In mid-July, Bank of Canada Gov. Stephen Poloz affirmed that the country’s GDP contracted for a second consecutive quarter in the April–June 2015 period, technically meeting the definition of a recession. That is very bad news for Prime Minister Stephen Harper’s CPC government, which will be seeking re-election to a fourth consecutive term at parliamentary elections scheduled for October 19.
The economic news figures to complicate the CPC’s task of convincing voters that it deserves another term in office. Although the governing party appears to have fended off a challenge from the Liberals, the center-left NDP has enjoyed a surge in support, with recent polls of voter preferences showing Tom Mulcair’s party running neck-and-neck with the CPC or has taken a slight lead.
Barring a significant upward shift in the support for one or more of the parties over the next three months, the victor is very likely to fall short of claiming a majority in the expanded 338-member House of Commons. In the event, the winner will need to secure the backing of at least one other party to achieve confirmation of a minority government, and it is debatable whether the Liberals or the NDP would deliver the necessary support for the Conservatives.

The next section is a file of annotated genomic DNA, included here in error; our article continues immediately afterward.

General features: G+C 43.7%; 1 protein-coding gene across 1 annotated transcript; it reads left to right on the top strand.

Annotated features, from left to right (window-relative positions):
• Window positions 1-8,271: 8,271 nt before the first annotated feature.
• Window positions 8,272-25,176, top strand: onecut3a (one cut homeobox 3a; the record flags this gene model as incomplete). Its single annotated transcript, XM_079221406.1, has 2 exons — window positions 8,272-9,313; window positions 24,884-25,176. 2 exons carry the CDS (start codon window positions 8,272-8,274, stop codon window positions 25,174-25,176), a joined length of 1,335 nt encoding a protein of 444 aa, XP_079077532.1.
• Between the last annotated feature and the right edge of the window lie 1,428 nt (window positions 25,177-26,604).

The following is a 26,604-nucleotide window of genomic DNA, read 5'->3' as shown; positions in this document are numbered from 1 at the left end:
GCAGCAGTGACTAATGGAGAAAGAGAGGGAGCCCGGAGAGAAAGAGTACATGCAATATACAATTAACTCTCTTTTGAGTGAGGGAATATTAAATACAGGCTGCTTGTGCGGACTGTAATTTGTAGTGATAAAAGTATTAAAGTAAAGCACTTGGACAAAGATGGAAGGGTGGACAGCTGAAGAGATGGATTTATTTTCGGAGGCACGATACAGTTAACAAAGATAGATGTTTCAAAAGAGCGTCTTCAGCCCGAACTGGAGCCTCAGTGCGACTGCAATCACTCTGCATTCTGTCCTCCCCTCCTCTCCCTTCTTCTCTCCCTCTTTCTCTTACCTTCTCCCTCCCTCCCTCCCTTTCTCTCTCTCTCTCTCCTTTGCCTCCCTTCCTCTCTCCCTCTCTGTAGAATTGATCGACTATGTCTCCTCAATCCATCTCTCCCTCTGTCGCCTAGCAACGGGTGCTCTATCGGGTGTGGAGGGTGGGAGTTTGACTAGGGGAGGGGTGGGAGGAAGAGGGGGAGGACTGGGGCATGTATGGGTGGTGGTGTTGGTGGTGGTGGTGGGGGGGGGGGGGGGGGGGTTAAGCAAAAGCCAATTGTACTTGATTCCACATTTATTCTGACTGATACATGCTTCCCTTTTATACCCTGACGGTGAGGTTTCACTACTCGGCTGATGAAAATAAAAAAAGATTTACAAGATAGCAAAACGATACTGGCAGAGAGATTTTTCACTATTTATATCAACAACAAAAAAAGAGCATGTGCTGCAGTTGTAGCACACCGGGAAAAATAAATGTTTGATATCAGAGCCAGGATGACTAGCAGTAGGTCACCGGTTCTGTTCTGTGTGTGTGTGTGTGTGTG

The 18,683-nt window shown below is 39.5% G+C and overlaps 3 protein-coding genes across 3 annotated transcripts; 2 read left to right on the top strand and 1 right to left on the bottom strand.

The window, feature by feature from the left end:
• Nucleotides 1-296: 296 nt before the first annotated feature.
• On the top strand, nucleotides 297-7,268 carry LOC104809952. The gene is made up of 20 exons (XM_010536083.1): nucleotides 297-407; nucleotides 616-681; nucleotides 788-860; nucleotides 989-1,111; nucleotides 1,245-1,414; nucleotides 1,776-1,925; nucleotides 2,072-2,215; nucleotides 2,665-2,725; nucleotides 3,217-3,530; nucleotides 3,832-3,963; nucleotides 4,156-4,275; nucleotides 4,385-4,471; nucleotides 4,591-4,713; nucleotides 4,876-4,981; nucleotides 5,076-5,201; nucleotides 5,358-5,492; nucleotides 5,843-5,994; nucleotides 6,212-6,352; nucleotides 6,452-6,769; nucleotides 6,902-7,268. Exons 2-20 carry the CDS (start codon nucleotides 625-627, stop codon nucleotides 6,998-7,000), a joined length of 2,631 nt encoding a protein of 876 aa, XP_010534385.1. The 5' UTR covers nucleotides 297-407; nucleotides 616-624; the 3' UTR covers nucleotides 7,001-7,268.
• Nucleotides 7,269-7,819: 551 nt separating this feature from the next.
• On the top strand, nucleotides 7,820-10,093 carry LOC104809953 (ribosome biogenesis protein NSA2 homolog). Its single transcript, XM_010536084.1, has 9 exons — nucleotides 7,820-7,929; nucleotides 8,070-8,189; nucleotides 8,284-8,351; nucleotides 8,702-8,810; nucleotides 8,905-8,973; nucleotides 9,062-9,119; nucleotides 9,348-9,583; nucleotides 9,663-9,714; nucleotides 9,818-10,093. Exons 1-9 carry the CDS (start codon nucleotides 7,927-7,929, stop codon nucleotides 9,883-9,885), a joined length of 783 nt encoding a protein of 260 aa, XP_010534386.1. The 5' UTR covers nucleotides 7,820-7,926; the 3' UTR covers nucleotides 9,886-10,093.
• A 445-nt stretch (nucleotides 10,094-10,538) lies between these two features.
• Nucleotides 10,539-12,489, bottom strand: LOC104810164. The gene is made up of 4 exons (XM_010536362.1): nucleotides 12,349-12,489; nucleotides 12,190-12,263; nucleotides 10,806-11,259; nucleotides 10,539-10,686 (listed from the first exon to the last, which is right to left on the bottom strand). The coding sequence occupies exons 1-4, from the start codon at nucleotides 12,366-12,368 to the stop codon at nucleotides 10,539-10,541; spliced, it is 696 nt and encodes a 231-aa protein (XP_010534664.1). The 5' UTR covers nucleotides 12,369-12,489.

In the near term, the government will be counting on more robust growth of non-energy exports, boosted by the further weakening of the local currency against the US dollar and increased demand as the US economy rebounds from the slowdown in the first quarter, to bring a quick end to the recession. With capital spending in the hydrocarbons industry projected to fall by 40% this year, annual real GDP growth is forecast to slow to 1%–1.5% in 2015, and the pace of expansion could come in below the lower end of that range if growth of non-energy exports falls short of expectations.